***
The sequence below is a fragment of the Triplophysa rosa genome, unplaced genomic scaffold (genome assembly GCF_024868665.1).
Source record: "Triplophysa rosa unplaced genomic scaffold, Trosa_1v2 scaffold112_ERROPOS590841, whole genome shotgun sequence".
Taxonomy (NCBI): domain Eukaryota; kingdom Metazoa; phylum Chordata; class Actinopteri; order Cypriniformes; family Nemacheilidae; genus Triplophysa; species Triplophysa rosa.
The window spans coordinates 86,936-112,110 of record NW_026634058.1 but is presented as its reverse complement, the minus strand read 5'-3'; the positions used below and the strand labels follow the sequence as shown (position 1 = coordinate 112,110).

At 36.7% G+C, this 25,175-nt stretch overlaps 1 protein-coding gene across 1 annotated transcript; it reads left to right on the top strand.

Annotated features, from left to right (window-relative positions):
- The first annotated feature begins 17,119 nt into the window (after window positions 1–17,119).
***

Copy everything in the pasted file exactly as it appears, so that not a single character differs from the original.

The sequence below is a fragment of the Triplophysa rosa genome, unplaced genomic scaffold (genome assembly GCF_024868665.1).
Source record: "Triplophysa rosa unplaced genomic scaffold, Trosa_1v2 scaffold112_ERROPOS590841, whole genome shotgun sequence".
Taxonomy (NCBI): domain Eukaryota; kingdom Metazoa; phylum Chordata; class Actinopteri; order Cypriniformes; family Nemacheilidae; genus Triplophysa; species Triplophysa rosa.
The window spans coordinates 86,936-112,110 of record NW_026634058.1 but is presented as its reverse complement, the minus strand read 5'-3'; the positions used below and the strand labels follow the sequence as shown (position 1 = coordinate 112,110).

At 36.7% G+C, this 25,175-nt stretch overlaps 1 protein-coding gene across 1 annotated transcript; it reads left to right on the top strand.

Annotated features, from left to right (window-relative positions):
- The first annotated feature begins 17,119 nt into the window (after window positions 1–17,119).